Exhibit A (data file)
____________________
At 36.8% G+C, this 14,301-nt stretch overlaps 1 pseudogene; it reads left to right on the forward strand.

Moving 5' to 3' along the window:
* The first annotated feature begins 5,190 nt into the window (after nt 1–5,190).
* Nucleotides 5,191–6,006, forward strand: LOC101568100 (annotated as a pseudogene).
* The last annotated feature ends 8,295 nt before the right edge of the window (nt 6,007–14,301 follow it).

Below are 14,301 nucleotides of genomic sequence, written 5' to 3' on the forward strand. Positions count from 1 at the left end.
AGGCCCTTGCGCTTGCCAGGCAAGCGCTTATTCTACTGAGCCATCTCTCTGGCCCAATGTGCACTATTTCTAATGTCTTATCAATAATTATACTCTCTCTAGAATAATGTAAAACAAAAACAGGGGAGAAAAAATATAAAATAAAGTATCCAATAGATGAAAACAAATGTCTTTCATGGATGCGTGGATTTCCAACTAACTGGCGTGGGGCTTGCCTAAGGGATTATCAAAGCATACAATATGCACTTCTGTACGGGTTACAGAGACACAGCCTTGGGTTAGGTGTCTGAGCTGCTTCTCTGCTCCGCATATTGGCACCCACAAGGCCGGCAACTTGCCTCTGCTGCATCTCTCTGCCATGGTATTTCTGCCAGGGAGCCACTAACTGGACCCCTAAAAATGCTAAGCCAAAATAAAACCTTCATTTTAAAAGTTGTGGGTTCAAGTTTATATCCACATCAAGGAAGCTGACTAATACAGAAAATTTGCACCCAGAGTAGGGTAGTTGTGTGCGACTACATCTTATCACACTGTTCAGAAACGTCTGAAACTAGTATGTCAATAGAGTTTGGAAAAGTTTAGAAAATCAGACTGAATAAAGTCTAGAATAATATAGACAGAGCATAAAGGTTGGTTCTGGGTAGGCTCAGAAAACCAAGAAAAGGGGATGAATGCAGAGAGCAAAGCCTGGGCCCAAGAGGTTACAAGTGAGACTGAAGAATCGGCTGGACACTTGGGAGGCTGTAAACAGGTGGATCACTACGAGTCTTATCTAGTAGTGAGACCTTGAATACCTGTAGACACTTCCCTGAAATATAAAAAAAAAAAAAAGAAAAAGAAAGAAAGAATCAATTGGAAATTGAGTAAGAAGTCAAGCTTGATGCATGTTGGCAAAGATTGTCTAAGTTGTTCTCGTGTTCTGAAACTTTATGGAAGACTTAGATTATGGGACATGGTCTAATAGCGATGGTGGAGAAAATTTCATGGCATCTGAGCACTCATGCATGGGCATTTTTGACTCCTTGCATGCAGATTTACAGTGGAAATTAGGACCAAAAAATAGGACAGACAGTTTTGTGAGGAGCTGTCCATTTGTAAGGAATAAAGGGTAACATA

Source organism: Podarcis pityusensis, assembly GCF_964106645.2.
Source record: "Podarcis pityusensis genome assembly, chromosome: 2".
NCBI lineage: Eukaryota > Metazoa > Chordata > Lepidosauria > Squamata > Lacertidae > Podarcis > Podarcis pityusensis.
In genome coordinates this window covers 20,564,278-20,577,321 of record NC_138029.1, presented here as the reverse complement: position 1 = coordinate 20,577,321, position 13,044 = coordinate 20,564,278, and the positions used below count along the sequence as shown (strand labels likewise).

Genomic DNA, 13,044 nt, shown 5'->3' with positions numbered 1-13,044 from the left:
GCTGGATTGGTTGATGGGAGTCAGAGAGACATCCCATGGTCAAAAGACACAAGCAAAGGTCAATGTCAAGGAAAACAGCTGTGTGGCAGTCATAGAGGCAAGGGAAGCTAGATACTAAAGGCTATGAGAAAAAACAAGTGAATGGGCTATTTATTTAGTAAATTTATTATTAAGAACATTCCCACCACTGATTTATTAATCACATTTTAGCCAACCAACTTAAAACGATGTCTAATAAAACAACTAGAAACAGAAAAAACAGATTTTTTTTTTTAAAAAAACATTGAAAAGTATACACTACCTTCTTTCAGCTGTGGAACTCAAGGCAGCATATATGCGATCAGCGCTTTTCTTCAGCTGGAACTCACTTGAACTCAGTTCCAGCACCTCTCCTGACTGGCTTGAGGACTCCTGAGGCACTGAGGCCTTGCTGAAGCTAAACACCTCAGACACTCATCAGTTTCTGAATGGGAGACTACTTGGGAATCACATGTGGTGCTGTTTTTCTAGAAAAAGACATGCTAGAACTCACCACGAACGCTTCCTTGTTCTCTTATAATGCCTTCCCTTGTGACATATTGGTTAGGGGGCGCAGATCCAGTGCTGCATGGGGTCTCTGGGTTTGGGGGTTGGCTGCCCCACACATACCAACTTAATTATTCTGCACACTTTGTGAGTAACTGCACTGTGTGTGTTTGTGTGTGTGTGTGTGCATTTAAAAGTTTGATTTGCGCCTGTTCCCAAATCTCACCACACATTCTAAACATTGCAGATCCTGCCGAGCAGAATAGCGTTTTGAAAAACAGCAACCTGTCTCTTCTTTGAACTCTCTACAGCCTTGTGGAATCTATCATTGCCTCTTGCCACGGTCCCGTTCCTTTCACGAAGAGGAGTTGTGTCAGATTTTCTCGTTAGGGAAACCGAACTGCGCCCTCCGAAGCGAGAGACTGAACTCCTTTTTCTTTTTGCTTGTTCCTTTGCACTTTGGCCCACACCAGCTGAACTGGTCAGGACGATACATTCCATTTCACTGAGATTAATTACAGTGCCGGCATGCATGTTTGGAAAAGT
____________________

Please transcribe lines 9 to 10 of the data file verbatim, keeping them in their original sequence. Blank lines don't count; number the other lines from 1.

Source record: "Podarcis pityusensis genome assembly, chromosome: 2".
NCBI lineage: Eukaryota > Metazoa > Chordata > Lepidosauria > Squamata > Lacertidae > Podarcis > Podarcis pityusensis.